Detroit Poet Laureate Naomi Long Madgett gave an exclusive reading on April 5 at the school where she once taught English.
Long Madgett was the special guest in Christina Bell-Bowers’ classroom at the Detroit International Academy for Young Women, where tenth-graders had studied her book, Octavia: Guthrie and Beyond. Sponsored by InsideOut Literary Arts Project, Chase and the Erb Family Foundation, the National Poetry Month presentation marked a homecoming for Madgett, who taught at the former Northern High during the 1950’s.
Students recently read and discussed Octavia: Guthrie and Beyond, in preparation for Long Madgett’s visit. The author used the collection of poems about an aunt’s life to encourage the students to explore their family history.
“There was so much that I learned about the character and personalities of these people,” Long Madgett said of relatives who lived during Octavia’s time. Long Madgett recalls growing up hearing much about her aunt, who was also a teacher, though Octavia died three years before Long Madgett’s birth.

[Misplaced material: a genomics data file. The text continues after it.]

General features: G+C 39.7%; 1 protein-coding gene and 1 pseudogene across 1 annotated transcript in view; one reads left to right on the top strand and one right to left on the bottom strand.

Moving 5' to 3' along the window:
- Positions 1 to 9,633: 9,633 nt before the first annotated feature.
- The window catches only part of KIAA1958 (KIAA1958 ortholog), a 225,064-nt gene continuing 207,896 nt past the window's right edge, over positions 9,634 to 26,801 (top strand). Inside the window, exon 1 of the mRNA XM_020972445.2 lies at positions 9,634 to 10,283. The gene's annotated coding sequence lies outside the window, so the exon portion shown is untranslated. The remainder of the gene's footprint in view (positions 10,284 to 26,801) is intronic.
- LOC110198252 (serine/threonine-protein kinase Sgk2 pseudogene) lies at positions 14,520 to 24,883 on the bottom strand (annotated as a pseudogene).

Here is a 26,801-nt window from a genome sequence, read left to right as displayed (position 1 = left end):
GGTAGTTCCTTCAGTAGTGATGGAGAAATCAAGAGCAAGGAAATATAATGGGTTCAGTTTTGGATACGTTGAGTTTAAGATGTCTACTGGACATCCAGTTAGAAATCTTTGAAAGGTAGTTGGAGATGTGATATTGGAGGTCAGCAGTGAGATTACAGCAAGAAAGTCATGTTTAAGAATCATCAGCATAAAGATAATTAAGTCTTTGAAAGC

Many of the book’s poems were written based on Long Madgett’s research of family correspondence: “We’ve lost the art of letter-writing, and I was fascinated by what they said to, and about, each other.”
Copies of Octavia were donated to the class by Wayne State University Press. An earlier version of the book was required reading for Detroit Public Schools in 1988.
“I liked the way she worded the poems, because there’s more depth to them,” said student Terry Lewis. “When you read her poems, you actually have to think about them. That’s why I was excited for her to come here and explain them.”
Terry’s classmate Dominique Phillips enjoyed reading as much as hearing Long Madgett recite poetry in person.
“I liked the book,” she said. “My favorite poem was ‘Genesis.’”
Bell-Bowers said the class will heed Long Madgett’s wisdom and study their roots.
“They responded very well and they’ll take her advice,” she said.
Terry Blackhawk, founder of InsideOut, called the poet laureate’s visit one of many connections that she has made with youth, even since retiring from education.
Said Blackhawk, “She continues to inspire people from all different generations.”